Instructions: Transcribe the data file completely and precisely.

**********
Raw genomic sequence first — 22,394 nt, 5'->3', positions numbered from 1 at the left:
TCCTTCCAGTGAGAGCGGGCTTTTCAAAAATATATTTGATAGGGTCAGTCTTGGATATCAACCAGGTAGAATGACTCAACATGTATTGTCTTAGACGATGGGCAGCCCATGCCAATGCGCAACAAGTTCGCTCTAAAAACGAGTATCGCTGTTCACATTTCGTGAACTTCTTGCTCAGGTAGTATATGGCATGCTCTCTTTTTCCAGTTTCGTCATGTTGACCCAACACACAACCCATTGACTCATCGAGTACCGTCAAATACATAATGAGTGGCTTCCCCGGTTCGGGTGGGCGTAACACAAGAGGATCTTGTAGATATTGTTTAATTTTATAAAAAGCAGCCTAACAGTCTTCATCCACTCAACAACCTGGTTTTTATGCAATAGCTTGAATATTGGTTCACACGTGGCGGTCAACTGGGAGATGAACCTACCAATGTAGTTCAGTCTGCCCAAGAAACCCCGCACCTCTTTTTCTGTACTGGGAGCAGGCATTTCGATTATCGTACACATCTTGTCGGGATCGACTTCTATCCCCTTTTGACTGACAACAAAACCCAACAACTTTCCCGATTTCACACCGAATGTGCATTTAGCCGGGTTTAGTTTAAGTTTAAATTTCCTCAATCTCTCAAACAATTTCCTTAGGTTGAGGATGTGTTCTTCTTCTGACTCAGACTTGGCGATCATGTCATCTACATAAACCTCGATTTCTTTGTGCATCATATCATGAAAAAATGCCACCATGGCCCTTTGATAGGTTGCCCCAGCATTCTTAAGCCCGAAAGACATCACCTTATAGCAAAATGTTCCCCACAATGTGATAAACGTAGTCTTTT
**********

Raw genomic sequence first — 22,394 nt, 5'->3', positions numbered from 1 at the left:
TCCTTCCAGTGAGAGCGGGCTTTTCAAAAATATATTTGATAGGGTCAGTCTTGGATATCAACCAGGTAGAATGACTCAACATGTATTGTCTTAGACGATGGGCAGCCCATGCCAATGCGCAACAAGTTCGCTCTAAAAACGAGTATCGCTGTTCACATTTCGTGAACTTCTTGCTCAGGTAGTATATGGCATGCTCTCTTTTTCCAGTTTCGTCATGTTGACCCAACACACAACCCATTGACTCATCGAGTACCGTCAAATACATAATGAGTGGCTTCCCCGGTTCGGGTGGGCGTAACACAAGAGGATCTTGTAGATATTGTTTAATTTTATAAAAAGCAGCCTAACAGTCTTCATCCACTCAACAACCTGGTTTTTATGCAATAGCTTGAATATTGGTTCACACGTGGCGGTCAACTGGGAGATGAACCTACCAATGTAGTTCAGTCTGCCCAAGAAACCCCGCACCTCTTTTTCTGTACTGGGAGCAGGCATTTCGATTATCGTACACATCTTGTCGGGATCGACTTCTATCCCCTTTTGACTGACAACAAAACCCAACAACTTTCCCGATTTCACACCGAATGTGCATTTAGCCGGGTTTAGTTTAAGTTTAAATTTCCTCAATCTCTCAAACAATTTCCTTAGGTTGAGGATGTGTTCTTCTTCTGACTCAGACTTGGCGATCATGTCATCTACATAAACCTCGATTTCTTTGTGCATCATATCATGAAAAAATGCCACCATGGCCCTTTGATAGGTTGCCCCAGCATTCTTAAGCCCGAAAGACATCACCTTATAGCAAAATGTTCCCCACAATGTGATAAACGTAGTCTTTT